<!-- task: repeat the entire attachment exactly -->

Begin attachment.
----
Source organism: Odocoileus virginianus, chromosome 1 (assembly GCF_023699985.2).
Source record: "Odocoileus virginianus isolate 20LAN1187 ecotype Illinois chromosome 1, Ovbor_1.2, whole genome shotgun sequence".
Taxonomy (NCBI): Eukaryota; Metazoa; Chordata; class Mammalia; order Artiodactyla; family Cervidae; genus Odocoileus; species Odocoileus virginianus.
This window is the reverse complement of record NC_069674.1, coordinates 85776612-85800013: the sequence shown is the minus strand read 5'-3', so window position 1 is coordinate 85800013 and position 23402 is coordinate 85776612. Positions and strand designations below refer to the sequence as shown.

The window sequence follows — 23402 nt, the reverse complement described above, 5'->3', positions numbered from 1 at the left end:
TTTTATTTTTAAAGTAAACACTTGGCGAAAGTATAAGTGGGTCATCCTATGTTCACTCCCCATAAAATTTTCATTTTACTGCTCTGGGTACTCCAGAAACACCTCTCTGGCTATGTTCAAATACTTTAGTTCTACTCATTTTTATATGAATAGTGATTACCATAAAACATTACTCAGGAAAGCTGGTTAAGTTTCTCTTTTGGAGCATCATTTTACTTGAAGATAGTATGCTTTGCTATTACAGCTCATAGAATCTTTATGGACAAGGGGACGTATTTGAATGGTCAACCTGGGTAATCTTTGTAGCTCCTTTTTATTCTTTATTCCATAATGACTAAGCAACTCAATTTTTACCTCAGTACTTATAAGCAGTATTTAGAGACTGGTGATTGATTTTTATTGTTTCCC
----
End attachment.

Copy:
Source organism: Odocoileus virginianus, chromosome 1 (assembly GCF_023699985.2).
Source record: "Odocoileus virginianus isolate 20LAN1187 ecotype Illinois chromosome 1, Ovbor_1.2, whole genome shotgun sequence".
Taxonomy (NCBI): Eukaryota; Metazoa; Chordata; class Mammalia; order Artiodactyla; family Cervidae; genus Odocoileus; species Odocoileus virginianus.
This window is the reverse complement of record NC_069674.1, coordinates 85776612-85800013: the sequence shown is the minus strand read 5'-3', so window position 1 is coordinate 85800013 and position 23402 is coordinate 85776612. Positions and strand designations below refer to the sequence as shown.

The window sequence follows — 23402 nt, the reverse complement described above, 5'->3', positions numbered from 1 at the left end:
TTTTATTTTTAAAGTAAACACTTGGCGAAAGTATAAGTGGGTCATCCTATGTTCACTCCCCATAAAATTTTCATTTTACTGCTCTGGGTACTCCAGAAACACCTCTCTGGCTATGTTCAAATACTTTAGTTCTACTCATTTTTATATGAATAGTGATTACCATAAAACATTACTCAGGAAAGCTGGTTAAGTTTCTCTTTTGGAGCATCATTTTACTTGAAGATAGTATGCTTTGCTATTACAGCTCATAGAATCTTTATGGACAAGGGGACGTATTTGAATGGTCAACCTGGGTAATCTTTGTAGCTCCTTTTTATTCTTTATTCCATAATGACTAAGCAACTCAATTTTTACCTCAGTACTTATAAGCAGTATTTAGAGACTGGTGATTGATTTTTATTGTTTCCC